Out of the 223 cases of catheter angiography, 38 had CT angiography, 173 had RBC scintigraphy, and 12 had both types of pre-procedural imaging. The authors found CT angiography had a higher positive correlation of 67.7% with catheter angiography, compared to 29.3% of RBC scintigraphy. This difference was more dramatic if the pre-procedural imaging were completed within 4 hours preceding catheter angiography. Interestingly, positive correlation of RBC scintigraphy with catheter angiography was reported to be 75.0% when performed within 1 hour of catheter angiography. No significant dose-toxicity relationship between contrast and renal function was found. No significant differences of CIN incidence was found between the two arms.


The authors in this study have demonstrated greater positive correlation of CT angiography with catheter angiography compared to RBC scintigraphy for assessing LGIB. Furthermore, they have showed non-increased nephrotoxicity associated with the additional contrast dose when CT angiography was utilized prior to catheter angiography. This study, with its retrospective nature and unequal CT angiography versus RBC scintigraphy case proportions, had its inherent limitations. Clinicians and proceduralists would have skewed towards proceeding with catheter angiography or not given the known high negative predictive value of CT angiography and high sensitivity of RBC scintigraphy. Therefore, future prospective randomized clinical trials may be necessary to definitely answer the question. The timing aspect, however, should not be understated. Dramatically increased positive correlations to catheter angiography were observed with shorter positive pre-procedural imaging to catheter angiography time regardless of the imaging choice. This highlighted the importance of prompt transitioning from pre-procedural imaging to catheter-based intervention which should be an important focus of a standardized LGIB management protocol.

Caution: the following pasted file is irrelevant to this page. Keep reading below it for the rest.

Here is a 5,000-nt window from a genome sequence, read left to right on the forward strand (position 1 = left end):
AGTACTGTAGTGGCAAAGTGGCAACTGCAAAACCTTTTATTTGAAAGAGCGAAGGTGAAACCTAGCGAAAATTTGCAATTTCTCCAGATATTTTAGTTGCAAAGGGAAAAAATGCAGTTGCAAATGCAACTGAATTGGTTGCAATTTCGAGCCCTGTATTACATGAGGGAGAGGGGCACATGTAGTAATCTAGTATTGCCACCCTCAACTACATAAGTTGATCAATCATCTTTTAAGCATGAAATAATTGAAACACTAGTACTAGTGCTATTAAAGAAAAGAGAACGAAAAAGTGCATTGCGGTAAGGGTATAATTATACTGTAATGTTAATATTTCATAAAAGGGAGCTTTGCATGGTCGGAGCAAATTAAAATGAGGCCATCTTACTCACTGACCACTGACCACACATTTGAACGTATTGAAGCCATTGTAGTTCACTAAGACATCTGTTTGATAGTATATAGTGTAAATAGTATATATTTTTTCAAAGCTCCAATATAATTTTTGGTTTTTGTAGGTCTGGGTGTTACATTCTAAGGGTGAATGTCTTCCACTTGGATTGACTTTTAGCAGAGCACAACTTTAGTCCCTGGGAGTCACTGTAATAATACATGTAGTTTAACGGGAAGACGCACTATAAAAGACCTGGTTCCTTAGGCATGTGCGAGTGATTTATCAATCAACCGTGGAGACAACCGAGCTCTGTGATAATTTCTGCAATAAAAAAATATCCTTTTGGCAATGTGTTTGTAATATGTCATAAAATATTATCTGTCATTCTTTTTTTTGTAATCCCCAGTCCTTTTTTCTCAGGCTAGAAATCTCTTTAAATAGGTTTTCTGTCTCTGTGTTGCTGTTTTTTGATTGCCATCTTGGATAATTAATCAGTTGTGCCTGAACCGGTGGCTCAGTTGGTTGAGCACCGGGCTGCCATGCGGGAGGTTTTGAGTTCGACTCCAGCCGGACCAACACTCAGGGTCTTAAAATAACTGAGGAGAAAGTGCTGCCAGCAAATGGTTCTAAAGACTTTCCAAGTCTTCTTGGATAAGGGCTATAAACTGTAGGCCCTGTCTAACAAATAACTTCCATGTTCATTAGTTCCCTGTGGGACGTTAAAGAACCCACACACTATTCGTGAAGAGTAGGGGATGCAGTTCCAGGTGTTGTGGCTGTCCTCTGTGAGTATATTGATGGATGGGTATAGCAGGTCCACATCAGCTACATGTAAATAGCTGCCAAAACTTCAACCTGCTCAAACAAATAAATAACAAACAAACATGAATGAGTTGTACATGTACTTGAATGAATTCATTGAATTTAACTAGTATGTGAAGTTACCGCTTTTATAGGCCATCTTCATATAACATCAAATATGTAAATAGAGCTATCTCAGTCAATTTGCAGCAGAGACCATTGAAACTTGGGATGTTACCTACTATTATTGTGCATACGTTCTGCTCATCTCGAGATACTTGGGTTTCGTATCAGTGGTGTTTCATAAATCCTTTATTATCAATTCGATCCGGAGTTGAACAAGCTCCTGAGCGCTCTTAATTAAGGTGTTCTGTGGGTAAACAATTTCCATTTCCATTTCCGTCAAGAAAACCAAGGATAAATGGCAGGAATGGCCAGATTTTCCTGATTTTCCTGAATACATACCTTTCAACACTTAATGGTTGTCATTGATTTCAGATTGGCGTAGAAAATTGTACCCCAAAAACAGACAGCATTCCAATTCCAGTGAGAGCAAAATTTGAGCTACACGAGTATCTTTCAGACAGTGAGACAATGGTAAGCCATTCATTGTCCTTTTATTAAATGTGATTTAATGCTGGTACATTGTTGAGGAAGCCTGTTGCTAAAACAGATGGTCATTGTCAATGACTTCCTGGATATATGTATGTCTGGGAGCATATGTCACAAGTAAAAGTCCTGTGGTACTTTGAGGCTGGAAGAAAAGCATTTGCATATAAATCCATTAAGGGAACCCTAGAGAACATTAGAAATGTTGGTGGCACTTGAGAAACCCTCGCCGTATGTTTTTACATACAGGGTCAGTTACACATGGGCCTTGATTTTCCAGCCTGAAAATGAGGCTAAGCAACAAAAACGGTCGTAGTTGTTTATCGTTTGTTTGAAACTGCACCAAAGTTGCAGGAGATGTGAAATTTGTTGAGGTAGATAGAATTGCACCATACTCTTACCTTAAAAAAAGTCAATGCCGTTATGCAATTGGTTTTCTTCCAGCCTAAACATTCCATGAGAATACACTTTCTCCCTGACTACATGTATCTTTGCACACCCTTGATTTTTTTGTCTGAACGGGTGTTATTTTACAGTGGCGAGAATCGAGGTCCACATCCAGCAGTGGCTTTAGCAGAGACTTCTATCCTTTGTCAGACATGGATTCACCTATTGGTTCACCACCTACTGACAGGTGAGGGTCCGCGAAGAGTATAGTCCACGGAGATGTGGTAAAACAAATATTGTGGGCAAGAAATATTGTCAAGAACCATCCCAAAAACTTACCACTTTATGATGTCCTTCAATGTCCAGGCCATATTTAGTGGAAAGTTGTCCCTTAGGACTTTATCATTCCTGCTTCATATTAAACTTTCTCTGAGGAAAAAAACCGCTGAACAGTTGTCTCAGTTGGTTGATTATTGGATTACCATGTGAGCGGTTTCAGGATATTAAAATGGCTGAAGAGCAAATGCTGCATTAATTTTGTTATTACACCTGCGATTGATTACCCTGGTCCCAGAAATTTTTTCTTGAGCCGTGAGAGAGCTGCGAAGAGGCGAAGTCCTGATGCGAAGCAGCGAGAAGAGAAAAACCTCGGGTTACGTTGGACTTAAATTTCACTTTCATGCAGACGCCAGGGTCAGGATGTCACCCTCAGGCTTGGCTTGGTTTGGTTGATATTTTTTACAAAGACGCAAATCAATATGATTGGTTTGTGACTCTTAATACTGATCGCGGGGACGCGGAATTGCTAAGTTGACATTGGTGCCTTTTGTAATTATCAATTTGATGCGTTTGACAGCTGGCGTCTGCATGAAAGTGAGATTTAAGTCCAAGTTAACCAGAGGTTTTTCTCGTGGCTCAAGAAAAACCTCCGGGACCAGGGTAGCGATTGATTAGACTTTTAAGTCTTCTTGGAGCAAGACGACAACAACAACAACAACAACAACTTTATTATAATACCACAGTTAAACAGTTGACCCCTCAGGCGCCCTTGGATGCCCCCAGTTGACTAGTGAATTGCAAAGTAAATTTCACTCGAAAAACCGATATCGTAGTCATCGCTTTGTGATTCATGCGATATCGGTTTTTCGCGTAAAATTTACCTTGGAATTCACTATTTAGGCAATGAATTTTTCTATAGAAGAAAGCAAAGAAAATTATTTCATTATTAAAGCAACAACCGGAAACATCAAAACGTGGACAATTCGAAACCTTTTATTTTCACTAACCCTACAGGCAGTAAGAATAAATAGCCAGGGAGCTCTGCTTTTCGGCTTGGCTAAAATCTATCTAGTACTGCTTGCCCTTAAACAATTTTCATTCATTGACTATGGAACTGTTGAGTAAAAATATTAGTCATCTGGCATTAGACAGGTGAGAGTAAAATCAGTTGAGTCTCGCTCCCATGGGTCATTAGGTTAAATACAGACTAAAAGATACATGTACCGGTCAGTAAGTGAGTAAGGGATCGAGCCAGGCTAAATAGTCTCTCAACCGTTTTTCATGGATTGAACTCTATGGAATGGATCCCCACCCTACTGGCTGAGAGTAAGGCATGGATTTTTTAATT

Post Author
Ningcheng (Peter) Li, MD, MS
Integrated Interventional Radiology Resident, PGY-3
Department of Interventional Radiology
Oregon Health and Science University, Dotter Interventional Institute


Friday, December 6, 2019

Uterine Artery Embolization with Gelfoam for Acquired Symptomatic Uterine Arteriovenous Shunting

Clinical Question
To evaluate the technical and clinical success rates and safety of bilateral gelfoam uterine artery embolization (UAE) for symptomatic acquired uterine arteriovenous shunting due to prior obstetric or gynecologic event.

Take-away Point
Gelfoam embolization of bilateral uterine arteries is effective in treating abnormal uterine bleeding secondary to AV shunting caused by gynecologic or obstetric intervention and allowed for future pregnancy.